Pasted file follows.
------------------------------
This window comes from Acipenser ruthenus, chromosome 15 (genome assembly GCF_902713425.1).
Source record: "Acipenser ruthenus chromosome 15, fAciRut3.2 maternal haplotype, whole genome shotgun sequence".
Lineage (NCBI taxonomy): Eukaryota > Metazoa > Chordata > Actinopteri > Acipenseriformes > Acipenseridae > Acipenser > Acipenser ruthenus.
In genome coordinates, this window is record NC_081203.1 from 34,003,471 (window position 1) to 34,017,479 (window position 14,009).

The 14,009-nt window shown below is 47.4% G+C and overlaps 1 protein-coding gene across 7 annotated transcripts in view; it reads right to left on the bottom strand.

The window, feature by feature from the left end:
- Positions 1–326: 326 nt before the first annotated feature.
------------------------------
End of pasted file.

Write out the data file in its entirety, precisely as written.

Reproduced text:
This window comes from Acipenser ruthenus, chromosome 15 (genome assembly GCF_902713425.1).
Source record: "Acipenser ruthenus chromosome 15, fAciRut3.2 maternal haplotype, whole genome shotgun sequence".
Lineage (NCBI taxonomy): Eukaryota > Metazoa > Chordata > Actinopteri > Acipenseriformes > Acipenseridae > Acipenser > Acipenser ruthenus.
In genome coordinates, this window is record NC_081203.1 from 34,003,471 (window position 1) to 34,017,479 (window position 14,009).

The 14,009-nt window shown below is 47.4% G+C and overlaps 1 protein-coding gene across 7 annotated transcripts in view; it reads right to left on the bottom strand.

The window, feature by feature from the left end:
- Positions 1–326: 326 nt before the first annotated feature.